Current Exhibitions

Now Showing in Our Schoolroom Gallery

Navigating New Jersey: Maps at Macculloch Hall
February 18-June 24, 2018

Including children’s exhibit Finding Your Way

Macculloch Hall Historical Museum’s small but mighty map collection includes over 50 maps and atlases. The majority of these maps are of Morristown, Morris County and New Jersey although the collection also contains a few national and international maps. Navigating New Jersey focuses on the Maccullochs and their descendants featuring maps of New Jersey, Morristown, the property surrounding Macculloch Hall, and George Macculloch’s most prized technical innovation, the Morris Canal.

Early cartography, the art of making maps, was often very difficult. Many map makers were not from the places they mapped and had to rely upon reports and drawings from sea captains and navigators. William Faden (1749-1836), an English cartographer, used the drawings of explorers for his New Jersey maps made in 1777 and 1778.  Many cartographers like Faden never even visited the cities, states or countries that they mapped. The earlier maps sometimes only included the outline of the territory and a selection of images thought to best illustrate the area maps. These various depictions included types of animals that lived there, bodies of water and important buildings. As towns and states evolved in the United States, so did the maps of them.  Gradually over time roads, railroads, highways, and canals, like the Morris Canal, were added to maps among other landmarks. Some of the atlases on display trace the Morris Canal’s route.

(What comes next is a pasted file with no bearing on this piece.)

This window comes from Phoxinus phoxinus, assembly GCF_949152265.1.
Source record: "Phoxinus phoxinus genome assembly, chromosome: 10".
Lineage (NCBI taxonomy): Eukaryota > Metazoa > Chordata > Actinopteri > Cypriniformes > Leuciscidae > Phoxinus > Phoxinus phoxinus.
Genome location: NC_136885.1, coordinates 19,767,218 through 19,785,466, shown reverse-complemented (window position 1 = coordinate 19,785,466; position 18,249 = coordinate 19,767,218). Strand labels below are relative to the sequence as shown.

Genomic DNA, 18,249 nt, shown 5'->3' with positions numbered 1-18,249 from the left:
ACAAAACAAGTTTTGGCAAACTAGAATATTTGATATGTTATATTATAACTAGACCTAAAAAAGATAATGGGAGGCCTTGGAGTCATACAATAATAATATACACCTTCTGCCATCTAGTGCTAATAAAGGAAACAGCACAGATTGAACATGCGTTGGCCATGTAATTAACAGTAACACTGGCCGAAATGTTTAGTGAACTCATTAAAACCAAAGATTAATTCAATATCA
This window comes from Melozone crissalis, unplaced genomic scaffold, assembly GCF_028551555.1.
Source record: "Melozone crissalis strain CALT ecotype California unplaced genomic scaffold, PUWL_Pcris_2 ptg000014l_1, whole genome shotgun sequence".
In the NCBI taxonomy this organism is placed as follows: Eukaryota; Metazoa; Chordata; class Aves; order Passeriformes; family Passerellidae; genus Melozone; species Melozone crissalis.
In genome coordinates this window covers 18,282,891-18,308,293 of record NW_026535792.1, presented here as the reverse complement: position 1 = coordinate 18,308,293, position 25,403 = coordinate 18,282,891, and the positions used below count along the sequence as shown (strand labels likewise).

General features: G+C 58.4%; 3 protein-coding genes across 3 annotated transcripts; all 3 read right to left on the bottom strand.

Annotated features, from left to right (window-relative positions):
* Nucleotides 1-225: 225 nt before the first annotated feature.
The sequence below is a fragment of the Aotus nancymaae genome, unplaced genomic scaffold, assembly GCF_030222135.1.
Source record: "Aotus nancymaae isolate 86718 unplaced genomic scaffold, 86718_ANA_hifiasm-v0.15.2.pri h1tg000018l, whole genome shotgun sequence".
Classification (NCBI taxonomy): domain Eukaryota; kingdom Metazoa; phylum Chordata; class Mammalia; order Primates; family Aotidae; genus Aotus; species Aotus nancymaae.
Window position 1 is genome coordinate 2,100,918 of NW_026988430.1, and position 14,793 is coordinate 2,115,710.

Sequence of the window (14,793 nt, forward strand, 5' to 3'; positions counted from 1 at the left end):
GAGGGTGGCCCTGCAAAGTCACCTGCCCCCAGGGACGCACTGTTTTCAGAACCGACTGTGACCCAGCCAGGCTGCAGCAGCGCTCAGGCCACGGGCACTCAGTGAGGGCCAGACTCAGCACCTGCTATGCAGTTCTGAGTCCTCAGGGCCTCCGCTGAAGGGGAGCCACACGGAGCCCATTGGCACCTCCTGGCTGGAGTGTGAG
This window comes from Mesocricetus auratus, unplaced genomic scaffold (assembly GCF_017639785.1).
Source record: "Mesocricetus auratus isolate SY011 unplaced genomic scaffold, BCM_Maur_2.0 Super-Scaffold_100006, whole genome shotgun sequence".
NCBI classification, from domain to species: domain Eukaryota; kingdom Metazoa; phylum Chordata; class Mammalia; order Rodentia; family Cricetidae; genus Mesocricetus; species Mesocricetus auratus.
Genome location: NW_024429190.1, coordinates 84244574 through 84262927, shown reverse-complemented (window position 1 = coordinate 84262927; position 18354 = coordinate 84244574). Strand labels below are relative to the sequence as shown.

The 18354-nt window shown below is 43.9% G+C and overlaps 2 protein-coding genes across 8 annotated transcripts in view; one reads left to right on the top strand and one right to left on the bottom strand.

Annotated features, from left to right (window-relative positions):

The maps of Morris County and Morristown illustrate the county’s and town’s transformation over the years. Streets which did not exist on some of the earlier maps appear in later maps and some streets change names from one generation of maps to the next. The maps and atlases exhibited show the evolution of Morristown’s roads surrounding Macculloch Hall from the last quarter of the eighteenth century to the beginning of the twentieth century making clear just how central Macculloch Hall has always been to Morristown.

 

Now Showing in Our Upstairs Gallery

From Flame to Filament: Historic Lighting at Macculloch Hall
May 20-August 29, 2018

Artificial lighting devices served as luxuries from the mid-17th through the mid-19th centuries.  People’s lives revolved around sunlight; the day began with sunrise and ended with sunset.  A lighting device was not lit upon entering a room, as we would turn on an electric light switch today.  On the rare occasions that a lighting device was used in the home, the family would gather around and share the minimal light that was emitted.  These lighting devices such as candlesticks, oil lamps, rush light holders, among others were often expensive, even hazardous, and did not produce sufficient light. There were various types of each of these devices.  As time went on advancements were made to improve upon the current form of lighting.

In addition to those devices that were used to emit light, there were many other objects used to maximize the little light that most of these devices produced.  Water lenses were used in artisans’ shops to magnify the flame, looking glasses (mirrors) were used in the home to reflect the light of the fireplace, and mirrored or metal sconces were used to reflect the light of a candle.  Snuffers, extinguishers, screens, globes and other devices were also among the necessary accessories for candles and lamps.